An abortion pill case has moved to appeals court, one step closer to the Supreme Court.
Since the overturning of Roe v. Wade in 2022, fourteen states have entirely banned abortion from conception to birth and more either have adopted or are debating major restrictions.
Mifepristone, the oft-called abortion pill, is a part of medication abortion, the most common method used. Taken before 10 weeks along with misoprostol, it blocks progesterone, halting the development of the embryo and placenta while the other drug triggers a period. It has been in use for over twenty years, and is considered safe. Since it was approved in 2000, the FDA has responded to trials by extending the time it can be used and reducing the necessary doses. It is currently considered safe enough to be taken without medical oversight, meaning people seeking abortion can get pills by mail.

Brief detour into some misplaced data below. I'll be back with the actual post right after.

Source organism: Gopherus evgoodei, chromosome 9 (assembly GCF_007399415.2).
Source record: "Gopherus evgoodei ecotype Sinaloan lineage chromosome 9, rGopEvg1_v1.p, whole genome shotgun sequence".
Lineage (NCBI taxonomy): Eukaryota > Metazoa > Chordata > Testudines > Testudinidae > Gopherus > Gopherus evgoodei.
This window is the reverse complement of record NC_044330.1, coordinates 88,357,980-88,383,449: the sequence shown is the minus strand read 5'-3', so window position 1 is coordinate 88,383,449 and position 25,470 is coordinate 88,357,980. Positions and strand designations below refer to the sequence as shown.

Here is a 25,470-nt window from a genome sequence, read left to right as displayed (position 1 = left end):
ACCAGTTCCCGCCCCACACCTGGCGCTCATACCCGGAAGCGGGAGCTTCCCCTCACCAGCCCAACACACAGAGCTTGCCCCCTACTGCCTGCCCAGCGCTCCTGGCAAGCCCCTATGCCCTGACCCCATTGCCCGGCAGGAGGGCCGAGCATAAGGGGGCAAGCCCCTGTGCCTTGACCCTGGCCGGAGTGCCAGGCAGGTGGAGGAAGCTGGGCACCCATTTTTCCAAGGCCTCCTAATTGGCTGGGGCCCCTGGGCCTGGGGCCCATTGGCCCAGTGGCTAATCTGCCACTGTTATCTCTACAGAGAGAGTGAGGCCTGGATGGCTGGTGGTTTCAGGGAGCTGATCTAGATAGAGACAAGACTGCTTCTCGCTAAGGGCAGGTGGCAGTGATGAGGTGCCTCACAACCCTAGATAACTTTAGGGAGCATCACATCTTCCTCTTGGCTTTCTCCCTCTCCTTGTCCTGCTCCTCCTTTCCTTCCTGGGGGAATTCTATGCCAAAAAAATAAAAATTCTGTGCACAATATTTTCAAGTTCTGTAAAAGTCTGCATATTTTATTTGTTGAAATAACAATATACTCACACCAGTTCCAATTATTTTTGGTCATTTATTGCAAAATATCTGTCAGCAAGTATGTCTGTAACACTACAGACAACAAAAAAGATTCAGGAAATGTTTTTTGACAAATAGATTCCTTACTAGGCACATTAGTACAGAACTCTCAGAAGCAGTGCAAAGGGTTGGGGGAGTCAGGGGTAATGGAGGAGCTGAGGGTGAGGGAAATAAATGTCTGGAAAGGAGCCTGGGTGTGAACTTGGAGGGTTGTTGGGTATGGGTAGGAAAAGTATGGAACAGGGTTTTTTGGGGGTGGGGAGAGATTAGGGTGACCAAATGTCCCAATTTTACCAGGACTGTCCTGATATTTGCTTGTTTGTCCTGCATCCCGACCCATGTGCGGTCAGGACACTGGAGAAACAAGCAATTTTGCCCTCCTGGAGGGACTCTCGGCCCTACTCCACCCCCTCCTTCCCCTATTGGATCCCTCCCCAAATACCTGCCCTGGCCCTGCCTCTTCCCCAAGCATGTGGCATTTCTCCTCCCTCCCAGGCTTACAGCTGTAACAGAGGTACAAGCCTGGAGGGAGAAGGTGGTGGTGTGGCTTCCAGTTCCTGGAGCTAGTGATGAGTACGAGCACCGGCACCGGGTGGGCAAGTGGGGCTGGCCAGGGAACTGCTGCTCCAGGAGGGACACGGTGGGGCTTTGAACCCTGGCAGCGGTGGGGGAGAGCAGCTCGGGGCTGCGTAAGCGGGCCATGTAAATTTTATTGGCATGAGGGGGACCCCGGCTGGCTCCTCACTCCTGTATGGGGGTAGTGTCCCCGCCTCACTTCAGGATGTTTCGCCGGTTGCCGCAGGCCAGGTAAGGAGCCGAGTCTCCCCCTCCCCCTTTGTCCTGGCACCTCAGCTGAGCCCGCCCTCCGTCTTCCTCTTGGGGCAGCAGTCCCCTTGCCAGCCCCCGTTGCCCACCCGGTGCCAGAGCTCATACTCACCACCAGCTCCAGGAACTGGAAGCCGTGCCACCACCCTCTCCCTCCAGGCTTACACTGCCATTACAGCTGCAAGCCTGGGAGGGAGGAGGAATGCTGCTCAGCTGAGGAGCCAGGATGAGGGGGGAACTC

In November, anti-abortion activists in Texas filed a federal lawsuit seeking to revoke FDA approval of mifepristone. U.S. District Judge Matthew Kacsmarky, a Trump appointee, ruled in April to do exactly that, but his ruling has been stayed during appeals.
A first appeal only narrowed Kacsmaryk’s ruling, saying that the time limit for revoking an approval had passed, but reimposing requirements for physician visits and in-person prescriptions only. The Supreme Court put a hold on that ruling as well, leaving access to the abortion pill unchanged so far.
Now the case has come to the 5th Circuit courts, which is dominated by Republican-nominated judges with a history of supporting abortion restrictions. Hearings began on Wednesday, and the ruling is expected to take several weeks. If they uphold the initial ruling, the Biden administration, activist groups, and Danco Laboratories who make the abortion pill will push their appeal further.
If anti-abortion forces succeed in having mifepristone banned, health care providers have said they can switch to using misoprostol alone, but it is less effective in ending pregnancies, which means a greater risk of complications.